It’s not surprising that expectations for Google Wave got way ahead of reality. The all-purpose Web-based communication and collaboration tool is one of the most ambitious things the company has come up with this year.
So it’s also not surprising that some early users of the service, which opened for tests in September, have been critical. Robert Scoble, never one to bite his tongue, was outspoken in his own views.
When I met the Wave’s lead developers at Google in Mountain View recently they were open about the service’s shortcomings, and outlined the changes they are working on.
That is likely to start with an end to the anarchic free-for-all that lets any participant in a Wave change or delete anything another user has written. Read more
Google Wave has been all the talk this week, with the instant-messaging on steroids collaboration tool – yes, we know that’s a gross oversimplification – expanding its reach to 100,000 beta testers.
FT techtalk, a much more modest beta launched on Friday using CoveritLive’s service, is instant messaging with just a few bells and whistles.
Below is the transcript of the FT San Francisco bureau’s review of the week’s tech news and look forward to what’s coming next in Silicon Valley and beyond.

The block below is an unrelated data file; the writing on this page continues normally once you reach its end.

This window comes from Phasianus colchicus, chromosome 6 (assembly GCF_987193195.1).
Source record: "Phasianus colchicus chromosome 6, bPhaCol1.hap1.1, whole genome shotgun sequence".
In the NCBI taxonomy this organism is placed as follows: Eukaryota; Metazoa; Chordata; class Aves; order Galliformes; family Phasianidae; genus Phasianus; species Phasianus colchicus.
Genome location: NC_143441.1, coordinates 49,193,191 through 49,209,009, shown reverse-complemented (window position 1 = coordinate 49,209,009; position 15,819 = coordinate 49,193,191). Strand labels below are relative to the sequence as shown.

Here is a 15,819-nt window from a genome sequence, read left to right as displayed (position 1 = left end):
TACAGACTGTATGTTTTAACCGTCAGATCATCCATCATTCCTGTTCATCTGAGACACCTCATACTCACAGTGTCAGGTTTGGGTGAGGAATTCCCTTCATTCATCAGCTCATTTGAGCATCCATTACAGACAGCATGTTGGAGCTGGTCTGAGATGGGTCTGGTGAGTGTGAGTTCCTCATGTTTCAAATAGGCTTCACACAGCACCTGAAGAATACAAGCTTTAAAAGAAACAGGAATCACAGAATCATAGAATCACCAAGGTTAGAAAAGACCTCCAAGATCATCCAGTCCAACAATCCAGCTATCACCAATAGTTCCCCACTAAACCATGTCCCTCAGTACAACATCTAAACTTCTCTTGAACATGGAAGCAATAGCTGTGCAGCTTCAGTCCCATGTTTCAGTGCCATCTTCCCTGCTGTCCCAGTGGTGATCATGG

Please join us next week at the same time. Your questions and comments will be welcome and included in the stream…or small wave… that we hope to create here LIVE…at 0800 Pacific time, 1500GMT, 1600BST on Fridays. Read more
That was the verdict of Ray Ozzie, Microsoft’s top software guru, when I got to ask him last night what he thought about Google’s hugely ambitious attempt to remake email, IM and, um, just about everything else.
He was speaking at the Churchill Club in San Francisco about his efforts to prepare Microsoft for the architectural shift to cloud computing (commenting on the PC-centric view of the world that dominated thinking at the company when he arrived, he confessed: “It was a bit scary”).
But it is his deep thinking and original work around collaboration that has defined most of Ozzie’s career, from Lotus through Groove Networks. So isn’t Wave the culmination of what he himself had been working towards – a collaboration tool with the power to transform the way groups of people work together? Read more
OK, so Mike Arrington went a bit over the top yesterday in declaring Google Wave “one of the most ambitious and exciting products the tech world has seen in a long while.”
And you have to bear in mind, as Rob Koplowitz at Forrester warns, that any time Google claims to have “reinvented” something it gets the rest of us talking, even if it’s often hard to assess the eventual impact of projects like this (at least it balanced Microsoft’s claim the same day of having reinvented search.)
Still, there was something charmingly excessive about the idea of sending a team of hot-shot developers to Australia for a couple of years to work on a secret project, then jetting them to San Francisco for an 80-minute demo in front of 4,000 eager developers (YouTube video here.) Lars Rasmussen’s rock-star status as creator of Google Maps had already guaranteed him an easy ride in front of this crowd.
In reality, like a lot of these things, Wave is both more and less than it seems. Read more